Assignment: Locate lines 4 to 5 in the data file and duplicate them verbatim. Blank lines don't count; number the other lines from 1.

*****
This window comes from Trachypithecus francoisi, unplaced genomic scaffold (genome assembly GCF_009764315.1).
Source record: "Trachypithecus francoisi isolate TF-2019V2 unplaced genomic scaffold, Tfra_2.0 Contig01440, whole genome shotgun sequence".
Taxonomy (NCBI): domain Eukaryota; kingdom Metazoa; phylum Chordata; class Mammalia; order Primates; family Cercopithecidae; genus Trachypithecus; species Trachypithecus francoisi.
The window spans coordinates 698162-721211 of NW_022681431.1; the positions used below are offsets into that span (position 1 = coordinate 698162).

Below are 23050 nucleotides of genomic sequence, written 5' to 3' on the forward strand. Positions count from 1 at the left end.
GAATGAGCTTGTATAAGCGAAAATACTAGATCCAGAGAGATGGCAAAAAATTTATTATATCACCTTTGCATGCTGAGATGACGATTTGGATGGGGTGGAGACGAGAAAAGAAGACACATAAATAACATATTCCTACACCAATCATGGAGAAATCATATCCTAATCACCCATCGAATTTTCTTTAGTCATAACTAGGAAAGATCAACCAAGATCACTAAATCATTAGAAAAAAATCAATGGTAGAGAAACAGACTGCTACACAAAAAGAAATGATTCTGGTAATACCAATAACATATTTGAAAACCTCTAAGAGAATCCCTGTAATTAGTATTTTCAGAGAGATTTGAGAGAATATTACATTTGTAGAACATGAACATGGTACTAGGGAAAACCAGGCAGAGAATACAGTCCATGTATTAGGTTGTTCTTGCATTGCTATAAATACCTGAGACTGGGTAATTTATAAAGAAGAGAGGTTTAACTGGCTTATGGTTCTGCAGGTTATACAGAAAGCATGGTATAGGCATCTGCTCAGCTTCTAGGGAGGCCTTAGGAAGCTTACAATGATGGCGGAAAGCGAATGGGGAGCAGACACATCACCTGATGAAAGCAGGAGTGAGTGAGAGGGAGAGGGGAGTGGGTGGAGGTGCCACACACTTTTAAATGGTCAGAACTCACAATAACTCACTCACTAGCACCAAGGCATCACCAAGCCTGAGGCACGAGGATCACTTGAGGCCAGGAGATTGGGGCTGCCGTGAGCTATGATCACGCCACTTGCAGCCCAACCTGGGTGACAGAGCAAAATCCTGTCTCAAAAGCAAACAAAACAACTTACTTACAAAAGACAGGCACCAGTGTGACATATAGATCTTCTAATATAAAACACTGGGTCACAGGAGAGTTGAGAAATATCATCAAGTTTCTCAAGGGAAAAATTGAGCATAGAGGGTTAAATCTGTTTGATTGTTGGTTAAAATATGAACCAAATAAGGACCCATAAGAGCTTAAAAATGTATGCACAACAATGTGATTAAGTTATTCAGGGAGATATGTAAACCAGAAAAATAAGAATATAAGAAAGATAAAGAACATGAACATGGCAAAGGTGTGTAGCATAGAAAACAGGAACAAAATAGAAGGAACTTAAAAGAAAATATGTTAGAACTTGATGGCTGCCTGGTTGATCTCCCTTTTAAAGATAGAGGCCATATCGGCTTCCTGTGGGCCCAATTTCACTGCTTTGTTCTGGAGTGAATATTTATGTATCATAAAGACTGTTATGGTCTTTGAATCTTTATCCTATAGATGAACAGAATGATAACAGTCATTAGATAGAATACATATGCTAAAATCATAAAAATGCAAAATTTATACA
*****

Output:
The window spans coordinates 698162-721211 of NW_022681431.1; the positions used below are offsets into that span (position 1 = coordinate 698162).

Below are 23050 nucleotides of genomic sequence, written 5' to 3' on the forward strand. Positions count from 1 at the left end.